Ride Home 6/24 and Ride In 6/25: Three's LLC

Riding up the hill near the Capitol behind this guy who's going kinda slow, but I don't mind because #SLOWLO, and this other guy on a bike pulls around us and says something along the lines of "Learned a lot from you guys. Don't need to go fast back there [back there being Pennsylvania Avenue] because not gonna catch the lights anyway." Epiphanic. And it's true- most of the time, it doesn't matter if you try to ride fast. The city will not let you. And that's why cities are great: they crush your hopes and dreams they provide limitations and limitations are useful because otherwise people would just do all sorts of crazy things, like bicycle too fast or wear shoes and their heads and hats on their feets. Civilization and its most perfect manifestation, traffic, keeps us in bounds. And submitting to it, rather than fighting against it, is a sign of being civilized. That and the correct wearing of hats and shoes.

This morning was fine. Felt like people were snippy, including me, but snippiness is ok if its not dwelt upon. I don't really think you can ride away from your problems, but you can ride with them and that's generally not the best idea. They bum you out and can turn something fun like a bike commute into something crummy like a car commute. I genuinely believe that most cases of road rage is due to improper venting- the ragey vapors can't get out and I really affects the humors. [No, I didn't go to medical school- why do you ask?] Anyway, why do you think dogs with their heads stuck out car windows always look so happy? Their ragey vapors are properly vented! It's all pretty scientific.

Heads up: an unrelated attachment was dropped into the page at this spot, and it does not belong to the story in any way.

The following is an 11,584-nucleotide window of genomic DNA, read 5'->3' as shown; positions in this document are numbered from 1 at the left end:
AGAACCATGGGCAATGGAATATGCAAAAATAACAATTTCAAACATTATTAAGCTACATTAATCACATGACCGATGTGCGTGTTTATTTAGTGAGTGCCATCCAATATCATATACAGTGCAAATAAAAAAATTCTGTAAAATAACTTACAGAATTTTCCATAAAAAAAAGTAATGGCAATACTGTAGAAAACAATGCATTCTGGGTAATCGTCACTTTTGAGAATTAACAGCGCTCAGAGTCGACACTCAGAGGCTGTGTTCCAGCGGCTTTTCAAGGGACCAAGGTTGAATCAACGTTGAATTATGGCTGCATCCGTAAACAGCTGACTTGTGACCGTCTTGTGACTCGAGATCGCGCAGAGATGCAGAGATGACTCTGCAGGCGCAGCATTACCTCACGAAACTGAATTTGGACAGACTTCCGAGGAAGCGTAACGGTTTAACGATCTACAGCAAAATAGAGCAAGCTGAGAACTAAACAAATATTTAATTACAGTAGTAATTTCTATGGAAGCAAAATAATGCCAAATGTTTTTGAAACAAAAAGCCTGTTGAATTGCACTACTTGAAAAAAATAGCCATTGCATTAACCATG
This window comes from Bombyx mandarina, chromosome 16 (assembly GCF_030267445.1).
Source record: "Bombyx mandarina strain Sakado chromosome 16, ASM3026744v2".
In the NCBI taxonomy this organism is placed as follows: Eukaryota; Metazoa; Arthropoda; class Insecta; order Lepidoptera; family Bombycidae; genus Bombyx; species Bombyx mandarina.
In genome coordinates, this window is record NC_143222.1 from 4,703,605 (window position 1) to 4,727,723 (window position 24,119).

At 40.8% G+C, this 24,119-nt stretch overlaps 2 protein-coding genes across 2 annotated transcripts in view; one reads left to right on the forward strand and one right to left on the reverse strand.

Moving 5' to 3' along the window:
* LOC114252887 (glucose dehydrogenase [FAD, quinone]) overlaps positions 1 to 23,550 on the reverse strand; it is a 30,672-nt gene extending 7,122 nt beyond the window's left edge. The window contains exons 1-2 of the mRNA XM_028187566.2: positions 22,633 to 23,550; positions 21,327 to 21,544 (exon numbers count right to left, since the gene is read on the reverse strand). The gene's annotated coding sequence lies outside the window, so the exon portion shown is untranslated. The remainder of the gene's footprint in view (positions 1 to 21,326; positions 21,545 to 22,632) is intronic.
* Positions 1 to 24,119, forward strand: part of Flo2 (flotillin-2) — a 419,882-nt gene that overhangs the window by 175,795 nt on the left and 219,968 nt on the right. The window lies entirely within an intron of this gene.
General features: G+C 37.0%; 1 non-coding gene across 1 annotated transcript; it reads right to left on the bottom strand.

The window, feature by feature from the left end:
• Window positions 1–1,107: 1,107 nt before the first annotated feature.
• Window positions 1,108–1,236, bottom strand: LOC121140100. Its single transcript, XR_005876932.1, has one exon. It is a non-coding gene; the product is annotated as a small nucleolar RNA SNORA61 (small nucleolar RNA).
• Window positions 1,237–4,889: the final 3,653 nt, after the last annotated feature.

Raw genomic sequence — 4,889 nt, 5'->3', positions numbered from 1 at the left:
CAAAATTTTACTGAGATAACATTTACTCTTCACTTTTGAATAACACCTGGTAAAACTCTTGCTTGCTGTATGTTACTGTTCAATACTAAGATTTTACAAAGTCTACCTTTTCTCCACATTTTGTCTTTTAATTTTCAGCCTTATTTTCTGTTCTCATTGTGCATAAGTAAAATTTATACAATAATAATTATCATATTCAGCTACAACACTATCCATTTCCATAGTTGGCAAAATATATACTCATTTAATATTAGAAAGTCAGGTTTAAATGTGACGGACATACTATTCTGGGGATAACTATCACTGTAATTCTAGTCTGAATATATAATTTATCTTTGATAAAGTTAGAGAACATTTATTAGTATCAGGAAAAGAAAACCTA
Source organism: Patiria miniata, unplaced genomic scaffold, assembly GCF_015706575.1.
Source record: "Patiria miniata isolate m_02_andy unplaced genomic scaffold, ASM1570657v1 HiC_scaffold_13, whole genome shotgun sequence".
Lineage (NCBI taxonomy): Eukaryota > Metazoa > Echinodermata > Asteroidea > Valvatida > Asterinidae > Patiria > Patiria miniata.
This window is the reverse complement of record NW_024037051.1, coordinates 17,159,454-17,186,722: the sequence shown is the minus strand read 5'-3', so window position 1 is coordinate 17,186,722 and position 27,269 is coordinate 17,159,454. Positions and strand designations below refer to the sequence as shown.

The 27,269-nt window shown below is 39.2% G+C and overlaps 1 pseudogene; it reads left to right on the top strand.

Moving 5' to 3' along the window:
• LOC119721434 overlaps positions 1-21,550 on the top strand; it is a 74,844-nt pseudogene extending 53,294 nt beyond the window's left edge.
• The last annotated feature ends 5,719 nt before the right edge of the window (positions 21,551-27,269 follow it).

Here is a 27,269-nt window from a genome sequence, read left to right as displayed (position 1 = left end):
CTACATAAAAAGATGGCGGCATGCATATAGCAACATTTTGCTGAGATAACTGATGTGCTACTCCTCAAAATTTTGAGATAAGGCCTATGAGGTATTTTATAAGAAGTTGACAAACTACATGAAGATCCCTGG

I like the M Street Cycletrack. I want there to be more of it. As Mae West once said "too much of a good thing is wonderful." Everyday I find myself behind more and more cyclists using it. Pretty soon we're going to outgrow it and either we'll need to widen it or shrink everyone's bicycles. There will be a cartoon mouse at M and 14th with a and a line that indicates you must be this tiny to ride the M Street Cycletrack. Sort of like a roller coaster, but in reverse, which is the paradigm that urban bicycling should be embracing anyway. Bike commuting: a reverse roller coaster. [And by that, I don't mean a roller coaster that goes backwards, because they probably already have those and that sounds kinda scary. But rather, the reverse roller coaster should be actively unthrilling, efficient transport from point A to B. No loops. No death defying. No novelty photos of you screaming your head off as you round the final bend that they try to sell you afterwards for $10 (fun fact: when I pop out with my camera from behind the mailbox at 15th and L to take photos of subsequently startled bike commuters, almost no one ever buys the polaroid. It's not very lucrative)]

What about riding up a hill? Yeah, I did that too. I think I'm gonna mix my route up again. It's getting a bit repetitive.

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